Saudi Arabia -- the spiritual center of the Islamic world, the world's leading oil exporter, and the leader of the Arab world -- is used to being the center of attention. But this year will be remembered as the moment when the world finally looked elsewhere for leadership.

It's hard to imagine a more disastrous year for Saudi foreign policy. In January, Tunisian President Zine el-Abidine Ben Ali fled from riotous mobs to exile in the Saudi port city of Jeddah. Now the new regime in Tunis wants him back to put him on trial. In February, Egyptian President Hosni Mubarak, a longtime Saudi ally, was forced from office. In the space of days, Washington went from words of support for Mubarak to saying it was time to go. Then in March, after Bahrain looked as if it may concede the principle of a government ruled through the will of the people, Saudi riot-control forces backed by tanks poured across the causeway to the island.

In Riyadh and other Gulf Arab capitals, princes and sheikhs were left wondering how solid U.S. support would be for them. Last month, they got their answer, when President Barack Obama slammed Bahrain for its handling of demonstrations in his major May 19 foreign-policy address on the Middle East. To emphasize the point, when the island kingdom's Crown Prince Salman bin Hamad al-Khalifa, visited Washington this month, his meeting with Obama was reduced to a "drop-by," and Secretary of State Hillary Clinton didn't extend the courtesy of a joint press conference after their meeting.

Even Saudi dominance of international oil markets, by virtue of the country's leadership within OPEC, is under threat. Last week's gathering of OPEC oil ministers in Vienna ended in discord, with Saudi representative Ali al-Naimi describing it as "one of the worst meetings we have ever had." Naimi had, a little late perhaps, been leading a ploy to increase production quotas in order to ease high oil prices, which have been threatening the world's economic recovery. But Iran led a bloc of OPEC members that disagreed, preferring high revenues. It's not clear who has whom over a barrel -- but the Saudi response is predicted to be a unilateral increase in production. This might help U.S. gas prices, but it means that Saudi Arabia will "go it alone" instead of exhibiting world energy leadership.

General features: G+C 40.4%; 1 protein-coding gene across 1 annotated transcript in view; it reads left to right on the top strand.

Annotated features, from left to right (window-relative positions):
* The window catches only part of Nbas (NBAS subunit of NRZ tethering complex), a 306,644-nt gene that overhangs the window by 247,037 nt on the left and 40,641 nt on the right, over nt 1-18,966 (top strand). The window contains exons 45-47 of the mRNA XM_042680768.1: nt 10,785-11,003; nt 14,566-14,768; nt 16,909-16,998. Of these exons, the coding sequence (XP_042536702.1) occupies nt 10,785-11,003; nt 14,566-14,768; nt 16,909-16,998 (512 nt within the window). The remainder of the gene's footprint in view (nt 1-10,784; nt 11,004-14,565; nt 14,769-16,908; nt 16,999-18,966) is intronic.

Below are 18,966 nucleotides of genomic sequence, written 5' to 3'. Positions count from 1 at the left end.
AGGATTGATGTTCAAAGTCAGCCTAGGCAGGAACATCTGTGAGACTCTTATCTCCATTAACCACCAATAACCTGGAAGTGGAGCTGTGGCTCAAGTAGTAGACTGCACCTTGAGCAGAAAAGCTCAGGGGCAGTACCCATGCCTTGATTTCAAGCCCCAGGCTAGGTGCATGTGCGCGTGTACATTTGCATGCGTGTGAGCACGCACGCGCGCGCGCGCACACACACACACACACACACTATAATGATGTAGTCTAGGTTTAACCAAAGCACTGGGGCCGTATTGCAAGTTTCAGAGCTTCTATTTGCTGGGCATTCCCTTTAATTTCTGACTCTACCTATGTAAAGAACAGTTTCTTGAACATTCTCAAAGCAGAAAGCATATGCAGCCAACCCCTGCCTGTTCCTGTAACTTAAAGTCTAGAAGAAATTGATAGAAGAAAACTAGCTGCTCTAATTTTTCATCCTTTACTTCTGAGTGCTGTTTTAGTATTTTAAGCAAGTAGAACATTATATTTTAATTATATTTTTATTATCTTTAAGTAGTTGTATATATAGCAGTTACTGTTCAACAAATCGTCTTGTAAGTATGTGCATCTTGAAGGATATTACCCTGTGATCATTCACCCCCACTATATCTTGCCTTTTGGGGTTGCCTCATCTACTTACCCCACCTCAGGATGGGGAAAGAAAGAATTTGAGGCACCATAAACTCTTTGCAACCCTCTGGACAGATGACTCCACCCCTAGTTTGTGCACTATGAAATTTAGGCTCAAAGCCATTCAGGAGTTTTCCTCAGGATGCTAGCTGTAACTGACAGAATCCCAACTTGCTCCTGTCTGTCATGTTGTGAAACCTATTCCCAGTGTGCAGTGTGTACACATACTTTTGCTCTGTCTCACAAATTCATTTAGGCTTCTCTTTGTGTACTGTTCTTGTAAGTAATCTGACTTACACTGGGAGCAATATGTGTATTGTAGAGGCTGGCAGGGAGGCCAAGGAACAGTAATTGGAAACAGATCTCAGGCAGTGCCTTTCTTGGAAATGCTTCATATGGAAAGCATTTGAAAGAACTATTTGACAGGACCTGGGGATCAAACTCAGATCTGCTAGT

Meanwhile, with 88-year-old King Abdullah and other senior princes in wheelchairs or hobbling around on sticks, Saudi palaces could be mistaken for luxurious old-age homes. Crown Prince Sultan, 87, is just a smiling shadow of his former self and may be heading back to New York City for more cancer treatment. Prince Nayef, 78, and third in line for the throne, has just returned from more than a month away in Switzerland, believed to be for medical reasons. Somewhere in the background is Prince Bandar bin Sultan, who was most recently trying to recruit Muslim mercenaries from Pakistan, Malaysia, and Indonesia to defend the kingdom and the more vulnerable members of the Gulf Cooperation Council (GCC).

The Saudi-led plan to expand the GCC -- a motley collection of sheikhdoms that also includes Kuwait, Bahrain, Qatar, the United Arab Emirates, and Oman -- also smacks of desperation. Eschewing the democratic trends of the Arab Spring, the kingdoms of Jordan and Morocco were reported last month to be under consideration to join the club. King Abdullah had apparently received a letter from King Abdullah II of Jordan requesting membership and, thinking it sounded like a good idea, declared it a reality. Yet the first Morocco knew of it, according to a Gulf minister, was when its foreign minister was telephoned by his UAE counterpart.